Treatments for Alopecia Areata
What you need to know about treatments for alopecia areata
Although there are currently no treatments that work for everyone with alopecia areata, some treatments are effective for some people. Depending on which type of alopecia areata you have, your age and the extent of hair loss, there are a variety of treatment options available. The main goals of treatment are to block the immune system attack and/or stimulate the regrowth of hair. This can be effective, especially for people with milder forms of the disease (less than 50% hair loss).
For those who have more than 50% hair loss on their scalp or other areas of the body, there are also oral (taken as a pill) and topical (applied to the skin) medications available as well as phototherapy or light treatments.
While most of the medications or devices commonly used to treat alopecia areata are not approved specifically for this disease by the Food and Drug Administration (FDA), they have been approved for other diseases. As of June 2022, Olumiant, a drug previously approved for rheumatoid arthritis, has been approved by the FDA for use in adults with severe alopecia areata. It’s important to know that while these therapies may offer benefits to some people with alopecia areata, there is no single option that will work for everyone. Even if your hair is regrown, there is no guarantee that it won’t fall out again once treatment is stopped.
This is not an extensive review of all possible treatments, just an overview of the more common ones you are likely to encounter. It’s best to discuss all of your options for treatment with a dermatologist, who can work with you to find the right medications or therapies for your particular type and severity of alopecia areata.
If there is no cure for alopecia areata, what good are treatments?
There are a variety of treatments for both mild and severe alopecia areata — it’s important to stay informed, so you and your doctor can choose the best course for yours. Goals of therapy include stopping active hair loss and regrowing hair.
Learn more about your options and the challenges for treatment, whether you have just a few patches or more extensive hairloss
Get the latest alopecia areata news and research, so you can stay at the forefront of advancements in treatment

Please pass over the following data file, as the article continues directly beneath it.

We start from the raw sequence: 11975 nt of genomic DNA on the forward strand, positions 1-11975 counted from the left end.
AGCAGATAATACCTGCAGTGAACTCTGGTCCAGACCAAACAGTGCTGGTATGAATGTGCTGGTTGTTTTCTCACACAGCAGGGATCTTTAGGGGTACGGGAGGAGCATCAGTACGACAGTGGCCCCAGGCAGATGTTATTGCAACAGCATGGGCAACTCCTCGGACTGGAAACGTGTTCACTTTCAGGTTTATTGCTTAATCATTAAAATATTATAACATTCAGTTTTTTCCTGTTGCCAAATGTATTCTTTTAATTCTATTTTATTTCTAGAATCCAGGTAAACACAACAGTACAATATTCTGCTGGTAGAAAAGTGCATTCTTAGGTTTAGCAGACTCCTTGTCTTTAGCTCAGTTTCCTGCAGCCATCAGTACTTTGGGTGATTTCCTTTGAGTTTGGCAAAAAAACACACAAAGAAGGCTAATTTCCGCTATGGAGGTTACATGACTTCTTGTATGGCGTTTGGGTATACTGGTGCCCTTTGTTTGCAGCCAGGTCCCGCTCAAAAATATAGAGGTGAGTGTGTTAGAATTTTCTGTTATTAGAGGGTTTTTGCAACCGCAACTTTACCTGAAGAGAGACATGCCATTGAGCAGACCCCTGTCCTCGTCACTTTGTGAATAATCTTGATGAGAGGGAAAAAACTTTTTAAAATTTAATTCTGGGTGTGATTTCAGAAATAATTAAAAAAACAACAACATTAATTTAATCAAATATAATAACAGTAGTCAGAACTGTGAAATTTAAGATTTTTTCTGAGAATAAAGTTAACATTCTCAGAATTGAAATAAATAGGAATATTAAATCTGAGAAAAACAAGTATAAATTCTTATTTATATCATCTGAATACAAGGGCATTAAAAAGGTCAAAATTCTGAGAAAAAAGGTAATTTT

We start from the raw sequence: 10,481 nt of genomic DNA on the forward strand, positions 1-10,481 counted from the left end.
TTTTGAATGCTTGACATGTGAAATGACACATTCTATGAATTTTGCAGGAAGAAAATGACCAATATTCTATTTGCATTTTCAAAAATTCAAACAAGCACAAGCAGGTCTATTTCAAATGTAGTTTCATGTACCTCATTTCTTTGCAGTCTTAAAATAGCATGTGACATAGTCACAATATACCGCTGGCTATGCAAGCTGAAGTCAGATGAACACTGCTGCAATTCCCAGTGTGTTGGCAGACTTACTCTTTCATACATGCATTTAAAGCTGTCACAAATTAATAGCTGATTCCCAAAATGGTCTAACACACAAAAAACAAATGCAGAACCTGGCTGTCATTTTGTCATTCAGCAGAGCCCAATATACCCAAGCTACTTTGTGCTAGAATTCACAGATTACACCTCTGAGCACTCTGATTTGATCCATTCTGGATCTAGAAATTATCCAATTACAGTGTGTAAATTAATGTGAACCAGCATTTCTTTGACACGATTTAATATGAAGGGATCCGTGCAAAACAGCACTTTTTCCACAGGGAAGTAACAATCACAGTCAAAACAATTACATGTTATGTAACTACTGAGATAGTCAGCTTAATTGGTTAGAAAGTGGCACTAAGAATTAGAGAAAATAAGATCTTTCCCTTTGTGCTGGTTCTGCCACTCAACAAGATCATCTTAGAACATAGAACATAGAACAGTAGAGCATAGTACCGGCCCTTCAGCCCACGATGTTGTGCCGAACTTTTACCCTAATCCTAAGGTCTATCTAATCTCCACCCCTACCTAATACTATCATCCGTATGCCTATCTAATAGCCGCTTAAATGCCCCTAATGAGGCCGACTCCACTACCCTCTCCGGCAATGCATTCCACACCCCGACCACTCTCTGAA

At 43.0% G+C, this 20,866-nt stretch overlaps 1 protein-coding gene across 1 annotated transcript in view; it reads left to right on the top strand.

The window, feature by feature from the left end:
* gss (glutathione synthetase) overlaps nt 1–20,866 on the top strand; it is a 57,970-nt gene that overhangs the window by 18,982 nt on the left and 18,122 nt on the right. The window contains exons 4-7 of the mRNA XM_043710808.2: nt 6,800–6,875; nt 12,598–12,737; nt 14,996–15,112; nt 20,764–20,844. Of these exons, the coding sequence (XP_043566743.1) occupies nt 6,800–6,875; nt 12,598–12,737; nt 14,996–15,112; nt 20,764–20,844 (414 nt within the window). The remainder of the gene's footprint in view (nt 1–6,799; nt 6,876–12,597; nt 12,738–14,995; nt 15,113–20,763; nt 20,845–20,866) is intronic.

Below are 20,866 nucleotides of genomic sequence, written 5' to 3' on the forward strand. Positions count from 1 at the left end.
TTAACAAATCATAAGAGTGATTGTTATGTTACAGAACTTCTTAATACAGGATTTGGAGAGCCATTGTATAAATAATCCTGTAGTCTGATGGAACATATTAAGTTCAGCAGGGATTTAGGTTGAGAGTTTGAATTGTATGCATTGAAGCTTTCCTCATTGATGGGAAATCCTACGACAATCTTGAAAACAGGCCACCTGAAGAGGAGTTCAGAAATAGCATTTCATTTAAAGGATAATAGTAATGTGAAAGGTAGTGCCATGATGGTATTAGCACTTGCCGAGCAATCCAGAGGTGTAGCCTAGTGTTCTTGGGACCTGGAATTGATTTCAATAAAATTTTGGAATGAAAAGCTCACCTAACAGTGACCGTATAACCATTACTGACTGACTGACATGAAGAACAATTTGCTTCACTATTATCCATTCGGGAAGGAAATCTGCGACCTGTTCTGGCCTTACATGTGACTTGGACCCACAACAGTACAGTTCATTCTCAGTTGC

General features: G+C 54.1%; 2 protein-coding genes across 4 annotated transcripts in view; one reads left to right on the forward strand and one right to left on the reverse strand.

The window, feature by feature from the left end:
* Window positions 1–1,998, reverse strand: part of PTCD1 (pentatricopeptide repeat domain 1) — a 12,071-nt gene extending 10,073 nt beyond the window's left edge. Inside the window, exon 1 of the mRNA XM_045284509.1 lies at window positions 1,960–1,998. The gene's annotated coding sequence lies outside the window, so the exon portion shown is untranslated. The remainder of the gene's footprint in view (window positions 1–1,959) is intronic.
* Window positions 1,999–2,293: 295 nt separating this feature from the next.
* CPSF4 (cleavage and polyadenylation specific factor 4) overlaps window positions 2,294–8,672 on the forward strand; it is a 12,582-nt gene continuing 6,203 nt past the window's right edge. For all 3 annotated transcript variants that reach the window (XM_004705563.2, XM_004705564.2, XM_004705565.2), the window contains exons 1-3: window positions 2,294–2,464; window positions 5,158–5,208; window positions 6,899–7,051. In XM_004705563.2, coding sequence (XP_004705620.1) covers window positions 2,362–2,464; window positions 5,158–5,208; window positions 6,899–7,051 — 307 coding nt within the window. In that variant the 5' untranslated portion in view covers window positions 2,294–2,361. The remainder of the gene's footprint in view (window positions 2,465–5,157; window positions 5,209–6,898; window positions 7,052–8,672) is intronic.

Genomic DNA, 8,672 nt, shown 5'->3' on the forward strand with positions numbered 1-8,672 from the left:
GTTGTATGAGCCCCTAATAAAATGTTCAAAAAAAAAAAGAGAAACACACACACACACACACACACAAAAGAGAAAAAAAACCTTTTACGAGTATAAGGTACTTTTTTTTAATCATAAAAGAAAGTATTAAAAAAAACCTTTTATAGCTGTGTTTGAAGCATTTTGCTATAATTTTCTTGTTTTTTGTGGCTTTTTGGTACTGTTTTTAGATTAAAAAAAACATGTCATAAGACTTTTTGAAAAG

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Treatments for mild alopecia areata
INTRALESIONAL CORTICOSTEROID INJECTIONS
This method of treatment — the most common form of treatment for alopecia areata — uses corticosteroids that are injected into bare patches of skin with a tiny needle. These injections are repeated about every four to six weeks and are usually given by a dermatologist.
If new hair growth occurs from corticosteroid injections it is usually visible within four weeks. There are few known side effects related to this kind of treatment.
Corticosteroid injections, like all treatments for alopecia areata, do not prevent new hair loss from developing. While there are few reported side effects related to this kind of treatment, temporary depressions (called “dells”) in the skin may result from the injections. However, these usually improve with time. People may experience slight discomfort from the needle pricks and tingling from the medication, but usually there is no other pain or discomfort after leaving the dermatologist’s office.
With this form of treatment, a 5% topical minoxidil solution is applied once or twice a day to help stimulate hair on the scalp, eyebrows and beard to regrow. Two and 5% topical minoxidil solutions are available but aren’t usually effective for alopecia areata when used alone, but when applied in combination with topical corticosteroid medications, some people see improved results.
If a person’s hair grows back completely with topical minoxidil, treatment can be stopped. This medication is considered easy to use and has minimal side effects.
Topical minoxidil is not considered effective on its own in treating patients with extensive hair loss.
ANTHRALIN CREAM OR OINTMENT
This synthetic, tar-like substance — also widely used for psoriasis — is a common form of treatment for alopecia areata. Anthralin is applied to the hairless patches once a day and then washed off typically after a short time (usually 30-60 minutes later) or in some cases, after several hours.